TransLink's latest ridership figures show new lows for each service

Apr 30 2020, 8:00 pm

Metro Vancouver’s public transit authority has provided a more detailed breakdown of how its ridership has changed as a result of COVID-19.

According to TransLink’s The Buzzer, ridership on SkyTrain’s Expo and Millennium lines have dropped by 82% — from 359,000 average boardings per weekday in early March before the pandemic to 65,000 per weekday in early April.

A similar proportional drop was also experienced on SkyTrain Canada Line, which saw its boardings fall by 86%. It was tracking 143,000 per weekday in early March, but these levels fell to only 20,000 per weekday a month later.

SeaBus is currently seeing ridership figures of 10% prior to the onset of COVID-19. It was recording 1,800 boardings per weekday in early April, down from 17,300 per weekday in early March.

West Coast Express’s drops were even steeper, down by 94% compared to normalcy. It saw 10,600 boardings per weekday in early March, but as of early April it was only seeing 620 boardings per weekday.

On the bus system, similar depressed ridership levels are being experienced.

TransLink provided a few stark examples, such as Route 32 Dunbar/Downtown Express, which saw zero average weekday boardings in early April.

With in-class instruction suspended, Route 143 SFU/Burquitlam Station was also averaging zero weekday boardings at the top of the month.

Route 50 Waterfront Station/False Creek South, which serves Granville Island, faired better with 790 weekday boardings in early April — down from 3,650 weekday boardings in early March.

The new R3 RapidBus on Lougheed Highway between Coquitlam Central Station and Maple Ridge saw 600 weekday boardings in early April, about a third of what it was recording in early March.

All four of these routes are amongst the 18 bus routes that have been temporarily suspended, as of last week, with the public transit authority explaining that alternative bus routes and services are available.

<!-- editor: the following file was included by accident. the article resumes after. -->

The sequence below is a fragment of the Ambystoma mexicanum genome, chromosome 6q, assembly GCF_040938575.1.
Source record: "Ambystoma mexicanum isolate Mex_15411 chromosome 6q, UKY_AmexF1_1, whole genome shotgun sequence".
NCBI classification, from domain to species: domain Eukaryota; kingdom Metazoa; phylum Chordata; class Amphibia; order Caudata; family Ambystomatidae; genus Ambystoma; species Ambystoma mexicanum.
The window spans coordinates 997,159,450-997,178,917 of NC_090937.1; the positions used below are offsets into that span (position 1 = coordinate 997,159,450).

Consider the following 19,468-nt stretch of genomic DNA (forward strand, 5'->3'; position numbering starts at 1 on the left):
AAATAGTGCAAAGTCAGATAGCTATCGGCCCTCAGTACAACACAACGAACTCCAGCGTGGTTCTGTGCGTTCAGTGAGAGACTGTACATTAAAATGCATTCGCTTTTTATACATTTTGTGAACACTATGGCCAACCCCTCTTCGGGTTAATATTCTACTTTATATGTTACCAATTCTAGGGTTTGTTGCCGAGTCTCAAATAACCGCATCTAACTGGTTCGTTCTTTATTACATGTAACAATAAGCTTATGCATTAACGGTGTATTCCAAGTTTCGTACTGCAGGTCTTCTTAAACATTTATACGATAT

But TransLink warns nearly 50 additional bus routes could see temporary suspensions by early May.

The public transit authority has already cut Expo Line capacity by 20% to 40%, depending on the time of day, while the Millennium Line has seen a capacity cut of 15% during peak hours and 20% to 40% during all other times.

SeaBus now runs with 30 minute frequencies, with the last sailings each day scheduled for 7:30 from Lonsdale Quay and 7:45 pm from Waterfront Station.

On West Coast Express, trains two and four have been temporarily cancelled, while the other three remaining scheduled trains are only running with two passenger cars each.

TransLink says overall transit ridership across the system has dropped by 83%, with 75,000 people still relying on their services daily.

Based on a recent TransLink survey, eight in 10 of these riders are making essential trips, four in 10 are essential workers, and one in 10 are current users who do not have any options to get to and from work.

With the latest service reductions and the physical distancing measures, especially on buses, the transit system is operating at just 18% of its normal capacity.

Due to physical distancing, self-isolation, and the closure of schools and businesses, revenues from fares and fuel and parking taxes have been severely impacted.

Even with the latest cuts to service levels and other reductions to operating costs, TransLink has only been able to reduce its monthly revenue shortfall from $75 million to about $50 million.

TransLink staff and the Mayors’ Council have been urging the federal and provincial governments to provide the public transit authority with emergency operating funding to reduce its need to perform further layoffs and allow for essential transit services to continue operating during the pandemic.

This funding is also required to restart the public transit system and return it close to normal service levels by September.

Currently, TransLink is on track to see a revenue shortfall of up to $680 million for 2020 and $885 million for 2021. The full fiscal impact stretching over several years could be up to $3.25 billion, more than the cost of the full SkyTrain extension to Langley.

Kenneth ChanKenneth Chan

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